In an effort to create affordable and sustainable production, a new Northern Dutch consortium, is going to develop an innovative and far more sustainable method to drastically reduce the production cost of thermoplastic composites. The project, called Luxovius, is financially backed by SNN and the Groningen and Drenthe provincial governments, with a sum of €3.5 million. The project should also create 25 new jobs.
Strong as steel and as light as a feather. Thermoplastic composites are the materials of the future. Its benefits are already well known in the aviation industry, because it significantly increases the efficiency of airplanes. The biggest drawback however, is that the material is very precious, mostly because of the enormous production costs.
Luxovius will drastically change the current energy intensive and time consuming production method of thermoplastic composites. The biggest change compared to the current process, is that the autoclave is no longer necessary. Industrial autoclaves are big, metal pressure chambers, used to process materials under high pressure and temperature. Aside from an important reduction in time and cost and substantial energy savings, the resulting CO2 reduction is also of vital importance.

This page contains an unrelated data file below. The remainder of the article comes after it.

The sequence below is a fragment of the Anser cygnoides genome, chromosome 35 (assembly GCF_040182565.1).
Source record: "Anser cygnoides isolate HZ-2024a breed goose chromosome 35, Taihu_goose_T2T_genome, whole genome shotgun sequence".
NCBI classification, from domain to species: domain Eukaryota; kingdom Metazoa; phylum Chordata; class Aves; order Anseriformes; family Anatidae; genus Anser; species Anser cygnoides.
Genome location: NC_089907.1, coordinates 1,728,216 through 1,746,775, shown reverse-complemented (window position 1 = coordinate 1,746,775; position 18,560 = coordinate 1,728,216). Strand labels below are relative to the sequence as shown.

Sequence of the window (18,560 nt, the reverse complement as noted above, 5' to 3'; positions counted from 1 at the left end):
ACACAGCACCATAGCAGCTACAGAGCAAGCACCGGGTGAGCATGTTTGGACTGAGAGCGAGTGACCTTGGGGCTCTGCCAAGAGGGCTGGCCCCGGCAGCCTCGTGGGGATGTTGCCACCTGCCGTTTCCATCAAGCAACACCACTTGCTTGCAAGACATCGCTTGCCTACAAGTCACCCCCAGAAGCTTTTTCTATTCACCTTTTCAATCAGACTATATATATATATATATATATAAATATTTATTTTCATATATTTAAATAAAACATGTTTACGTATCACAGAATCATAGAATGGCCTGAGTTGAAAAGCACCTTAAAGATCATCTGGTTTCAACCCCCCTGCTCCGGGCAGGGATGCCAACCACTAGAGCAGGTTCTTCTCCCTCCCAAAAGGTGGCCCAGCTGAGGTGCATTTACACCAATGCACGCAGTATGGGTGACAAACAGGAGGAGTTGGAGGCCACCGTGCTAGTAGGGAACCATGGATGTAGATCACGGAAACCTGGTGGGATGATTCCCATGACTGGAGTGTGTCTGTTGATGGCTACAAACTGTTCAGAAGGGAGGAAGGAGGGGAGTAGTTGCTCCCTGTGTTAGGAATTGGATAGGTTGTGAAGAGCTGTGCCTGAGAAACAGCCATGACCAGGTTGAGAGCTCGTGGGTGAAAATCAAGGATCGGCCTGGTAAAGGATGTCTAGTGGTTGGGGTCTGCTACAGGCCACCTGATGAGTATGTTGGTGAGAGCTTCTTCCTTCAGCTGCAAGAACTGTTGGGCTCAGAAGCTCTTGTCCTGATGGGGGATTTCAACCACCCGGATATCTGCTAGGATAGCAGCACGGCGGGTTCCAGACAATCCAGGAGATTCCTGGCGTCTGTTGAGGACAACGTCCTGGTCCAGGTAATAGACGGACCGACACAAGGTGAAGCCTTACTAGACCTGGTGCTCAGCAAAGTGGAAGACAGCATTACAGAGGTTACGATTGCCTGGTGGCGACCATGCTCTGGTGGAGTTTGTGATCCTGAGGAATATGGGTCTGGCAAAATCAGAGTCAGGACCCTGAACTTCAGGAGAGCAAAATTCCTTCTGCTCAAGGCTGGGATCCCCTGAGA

Thanks to this new process and the reduction in cost, smaller and more complex shapes of the superior material will also be possible, making it economically viable for use in other markets. With the development of a so-called digital twin, a virtual representation of the production process, there are more benefits, such as optimization and prediction of maintenance and quality. It’s no surprise that companies like Boeing and Airbus are also keeping a close eye on this project.
Northern Dutch consortium
The companies Boikon from Leek, GKN Fokker from Hoogeveen, the Royal Netherlands Aerospace Centre, NHL Stenden University of Applied Sciences and the Investment and Development Agency for the Northern Netherlands (NOM) will be teaming up to develop, demonstrate, validate and market this new production method for thermoplastic aviation parts.
Boikon will develop the necessary machines and GKN Fokker is both launching customer and in charge of developing the production process. Luxovius will give the Royal Netherlands Aerospace Centre the opportunity to share its expertise with the rest of the Dutch industrial sector and help realize the sustainability ambitions of the aviation sector. NHL Stenden will provide its students with the opportunity to get to know the workfield and contribute to research with an associate lector and senior project engineer.